transOMIC technologies targets rapid commercialization of next-generation research tools

Biotechnology company joins roster of residents at HudsonAlpha

HUNTSVILLE, Ala. --“We’re here to support researchers across the life sciences through provision of specific, reliable and cost effective tools,” said Blake Simmons, chief executive officer of newly launched transOMIC technologies.
Those tools are products for gene manipulation and include new and state-of-the-art RNA interference (RNAi) collections for gene knockdown, large libraries of genes for over-expression and innovative products for RNAi screening. The company’s business model is based on commercializing products like these created through collaboration with leading research labs thus providing worldwide access to new technologies. The company plans to expand its portfolio through continued acquisition of new technology.

Biogen Idec Announces Collaboration with Leading Research Institutions to Sequence Genomes of Patients with ALS

Labs at HudsonAlpha and Duke University to Lead Research Consortium

Read the media release here.

HudsonAlpha Institute for Biotechnology joins genetic fight against ALS

by Lee Roop

at The Huntsville Times

Read it on here.


New study shows how white rot fungus processes could advance biofuels

News Outlet: 
The Huntsville Times
Date published: 
July 2, 2012


HUNTSVILLE, Alabama -- Huntsville genetic researchers say a 360-million-year-old fungus may make future biofuels easier to develop.
Jeremy Schmutz, a faculty genomic researcher at Huntsville's HudsonAlpha Institute for Biotechnology, is one author of a study on the fungus published last week in the journal Science. The research is drawing attention because it also says that same fungus could explain why the Earth contains only one big subterranean band of coal.
To read the rest of the article in The Huntsville Times, click here

IDair's fingerprint technology making identification more secure

News Outlet: 
The Huntsville Times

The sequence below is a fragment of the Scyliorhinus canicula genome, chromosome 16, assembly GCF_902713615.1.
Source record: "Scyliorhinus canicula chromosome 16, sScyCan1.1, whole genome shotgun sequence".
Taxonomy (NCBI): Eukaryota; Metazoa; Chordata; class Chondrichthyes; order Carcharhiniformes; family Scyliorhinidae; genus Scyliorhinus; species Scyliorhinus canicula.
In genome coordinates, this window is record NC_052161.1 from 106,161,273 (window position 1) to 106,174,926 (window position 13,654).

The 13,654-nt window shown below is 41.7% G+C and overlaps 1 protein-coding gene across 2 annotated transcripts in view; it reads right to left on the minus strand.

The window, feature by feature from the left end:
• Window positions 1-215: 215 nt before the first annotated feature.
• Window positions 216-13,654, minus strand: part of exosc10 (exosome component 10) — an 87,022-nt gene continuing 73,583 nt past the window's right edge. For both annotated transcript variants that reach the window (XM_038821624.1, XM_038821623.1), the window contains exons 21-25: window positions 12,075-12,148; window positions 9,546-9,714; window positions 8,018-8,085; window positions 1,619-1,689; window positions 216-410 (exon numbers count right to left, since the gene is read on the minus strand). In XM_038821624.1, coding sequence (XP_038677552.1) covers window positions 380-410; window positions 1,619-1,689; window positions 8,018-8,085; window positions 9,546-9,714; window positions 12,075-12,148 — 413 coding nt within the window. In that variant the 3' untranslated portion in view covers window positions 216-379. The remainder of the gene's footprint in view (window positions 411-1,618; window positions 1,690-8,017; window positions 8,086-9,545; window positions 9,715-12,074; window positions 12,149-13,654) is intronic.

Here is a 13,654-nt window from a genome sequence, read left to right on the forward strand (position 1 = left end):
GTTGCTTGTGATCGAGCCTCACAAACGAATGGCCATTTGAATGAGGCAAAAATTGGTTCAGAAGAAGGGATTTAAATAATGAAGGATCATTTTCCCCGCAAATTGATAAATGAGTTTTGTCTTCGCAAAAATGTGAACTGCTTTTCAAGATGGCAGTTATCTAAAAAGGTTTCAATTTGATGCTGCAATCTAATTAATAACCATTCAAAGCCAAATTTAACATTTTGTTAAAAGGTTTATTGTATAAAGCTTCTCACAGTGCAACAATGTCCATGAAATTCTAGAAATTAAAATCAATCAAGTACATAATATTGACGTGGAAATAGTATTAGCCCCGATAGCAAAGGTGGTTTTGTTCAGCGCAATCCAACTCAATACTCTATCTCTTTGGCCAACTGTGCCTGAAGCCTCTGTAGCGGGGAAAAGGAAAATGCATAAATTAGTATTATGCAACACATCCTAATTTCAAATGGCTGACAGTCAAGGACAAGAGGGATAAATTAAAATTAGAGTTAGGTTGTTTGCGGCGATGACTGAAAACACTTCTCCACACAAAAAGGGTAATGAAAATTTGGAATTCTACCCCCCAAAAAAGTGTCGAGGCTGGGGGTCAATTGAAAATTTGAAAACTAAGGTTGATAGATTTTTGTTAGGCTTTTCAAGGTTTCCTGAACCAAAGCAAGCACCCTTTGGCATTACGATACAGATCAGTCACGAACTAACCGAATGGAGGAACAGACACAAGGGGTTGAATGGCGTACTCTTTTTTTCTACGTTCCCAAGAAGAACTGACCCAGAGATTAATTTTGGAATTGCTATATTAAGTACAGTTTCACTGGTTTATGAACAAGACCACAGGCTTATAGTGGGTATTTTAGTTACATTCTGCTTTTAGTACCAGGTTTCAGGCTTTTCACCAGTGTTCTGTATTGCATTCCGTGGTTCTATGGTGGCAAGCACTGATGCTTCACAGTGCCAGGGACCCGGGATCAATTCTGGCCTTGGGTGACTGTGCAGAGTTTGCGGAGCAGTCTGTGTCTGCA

Date published: 
June 20, 2012

HUNTSVILLE, Alabama -- Forget the key card to your office building? Just wave your hand at the door, and you're in. "You don't have to stop at a station. Nobody checks your ID. You just walk through," explains Clemson-educated physicist Joel Burcham of his new Huntsville company called IDair.
IDair makes a machine that Burcham says can photographically capture a fingerprint from as far away as six meters in enough detail to match against a database. Add facial and iris-recognition technology, Burcham said, and you have the basis for a good biometrics system that can control access to any building or room within a building.
To read the rest of the article, click here

HudsonAlpha — Nature Conference on Immunogenomics

Scheduled October 1-3 at the Jackson Center, adjacent to HudsonAlpha

The first HudsonAlpha-Nature Conference on Immunogenomics will bring together four areas to shape this emerging field: scientists in genomics and genetics, immunology, bioinformatics and methodology, and clinical research. Invited talks will cover a range of topics:

HudsonAlpha researcher featured in OncLive article

News Outlet: 
Date published: 
June 10, 2012


As the cost of sequencing and analyzing genetic data continues to fall, the nation’s leading cancer centers keep unveiling ambitious new clinical programs and research projects that will change the way every cancer specialist practices.